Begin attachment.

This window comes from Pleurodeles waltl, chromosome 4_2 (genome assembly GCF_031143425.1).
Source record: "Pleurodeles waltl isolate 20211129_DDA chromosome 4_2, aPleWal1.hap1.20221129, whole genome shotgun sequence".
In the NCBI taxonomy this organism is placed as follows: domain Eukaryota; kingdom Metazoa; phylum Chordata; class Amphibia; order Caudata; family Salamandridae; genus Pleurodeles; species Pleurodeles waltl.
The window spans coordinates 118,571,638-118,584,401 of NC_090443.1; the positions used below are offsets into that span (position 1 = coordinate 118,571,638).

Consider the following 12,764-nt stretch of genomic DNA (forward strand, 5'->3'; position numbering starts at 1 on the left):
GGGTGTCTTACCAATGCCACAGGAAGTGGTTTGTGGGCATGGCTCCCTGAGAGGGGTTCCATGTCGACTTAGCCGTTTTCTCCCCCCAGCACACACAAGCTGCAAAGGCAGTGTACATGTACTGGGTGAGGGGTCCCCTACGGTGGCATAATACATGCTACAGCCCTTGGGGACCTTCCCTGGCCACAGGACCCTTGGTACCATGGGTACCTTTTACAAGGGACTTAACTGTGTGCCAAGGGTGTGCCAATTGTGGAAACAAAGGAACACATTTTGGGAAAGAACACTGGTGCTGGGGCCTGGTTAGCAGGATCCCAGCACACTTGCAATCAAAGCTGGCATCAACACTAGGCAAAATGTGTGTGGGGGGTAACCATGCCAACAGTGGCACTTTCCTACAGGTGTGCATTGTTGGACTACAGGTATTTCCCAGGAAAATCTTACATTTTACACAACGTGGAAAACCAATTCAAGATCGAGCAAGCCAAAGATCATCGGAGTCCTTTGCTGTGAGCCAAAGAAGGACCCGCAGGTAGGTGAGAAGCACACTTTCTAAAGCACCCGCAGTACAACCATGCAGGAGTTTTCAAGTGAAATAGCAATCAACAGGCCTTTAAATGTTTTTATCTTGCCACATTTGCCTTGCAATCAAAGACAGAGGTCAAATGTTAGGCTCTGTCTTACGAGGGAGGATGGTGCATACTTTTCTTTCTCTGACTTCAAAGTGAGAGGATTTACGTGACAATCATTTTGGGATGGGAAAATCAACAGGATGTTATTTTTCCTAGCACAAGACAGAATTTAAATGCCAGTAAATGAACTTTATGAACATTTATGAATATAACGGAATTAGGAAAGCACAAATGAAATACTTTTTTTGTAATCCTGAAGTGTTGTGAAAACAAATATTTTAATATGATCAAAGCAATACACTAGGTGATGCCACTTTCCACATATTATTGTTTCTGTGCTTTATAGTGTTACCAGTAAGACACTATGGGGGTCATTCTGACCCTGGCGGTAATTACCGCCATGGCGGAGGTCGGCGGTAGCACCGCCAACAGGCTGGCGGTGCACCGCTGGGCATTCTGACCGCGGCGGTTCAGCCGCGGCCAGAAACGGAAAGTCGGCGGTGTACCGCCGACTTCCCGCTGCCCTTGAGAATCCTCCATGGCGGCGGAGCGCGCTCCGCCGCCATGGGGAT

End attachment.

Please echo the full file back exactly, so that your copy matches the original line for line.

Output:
This window comes from Pleurodeles waltl, chromosome 4_2 (genome assembly GCF_031143425.1).
Source record: "Pleurodeles waltl isolate 20211129_DDA chromosome 4_2, aPleWal1.hap1.20221129, whole genome shotgun sequence".
In the NCBI taxonomy this organism is placed as follows: domain Eukaryota; kingdom Metazoa; phylum Chordata; class Amphibia; order Caudata; family Salamandridae; genus Pleurodeles; species Pleurodeles waltl.
The window spans coordinates 118,571,638-118,584,401 of NC_090443.1; the positions used below are offsets into that span (position 1 = coordinate 118,571,638).

Consider the following 12,764-nt stretch of genomic DNA (forward strand, 5'->3'; position numbering starts at 1 on the left):
GGGTGTCTTACCAATGCCACAGGAAGTGGTTTGTGGGCATGGCTCCCTGAGAGGGGTTCCATGTCGACTTAGCCGTTTTCTCCCCCCAGCACACACAAGCTGCAAAGGCAGTGTACATGTACTGGGTGAGGGGTCCCCTACGGTGGCATAATACATGCTACAGCCCTTGGGGACCTTCCCTGGCCACAGGACCCTTGGTACCATGGGTACCTTTTACAAGGGACTTAACTGTGTGCCAAGGGTGTGCCAATTGTGGAAACAAAGGAACACATTTTGGGAAAGAACACTGGTGCTGGGGCCTGGTTAGCAGGATCCCAGCACACTTGCAATCAAAGCTGGCATCAACACTAGGCAAAATGTGTGTGGGGGGTAACCATGCCAACAGTGGCACTTTCCTACAGGTGTGCATTGTTGGACTACAGGTATTTCCCAGGAAAATCTTACATTTTACACAACGTGGAAAACCAATTCAAGATCGAGCAAGCCAAAGATCATCGGAGTCCTTTGCTGTGAGCCAAAGAAGGACCCGCAGGTAGGTGAGAAGCACACTTTCTAAAGCACCCGCAGTACAACCATGCAGGAGTTTTCAAGTGAAATAGCAATCAACAGGCCTTTAAATGTTTTTATCTTGCCACATTTGCCTTGCAATCAAAGACAGAGGTCAAATGTTAGGCTCTGTCTTACGAGGGAGGATGGTGCATACTTTTCTTTCTCTGACTTCAAAGTGAGAGGATTTACGTGACAATCATTTTGGGATGGGAAAATCAACAGGATGTTATTTTTCCTAGCACAAGACAGAATTTAAATGCCAGTAAATGAACTTTATGAACATTTATGAATATAACGGAATTAGGAAAGCACAAATGAAATACTTTTTTTGTAATCCTGAAGTGTTGTGAAAACAAATATTTTAATATGATCAAAGCAATACACTAGGTGATGCCACTTTCCACATATTATTGTTTCTGTGCTTTATAGTGTTACCAGTAAGACACTATGGGGGTCATTCTGACCCTGGCGGTAATTACCGCCATGGCGGAGGTCGGCGGTAGCACCGCCAACAGGCTGGCGGTGCACCGCTGGGCATTCTGACCGCGGCGGTTCAGCCGCGGCCAGAAACGGAAAGTCGGCGGTGTACCGCCGACTTCCCGCTGCCCTTGAGAATCCTCCATGGCGGCGGAGCGCGCTCCGCCGCCATGGGGAT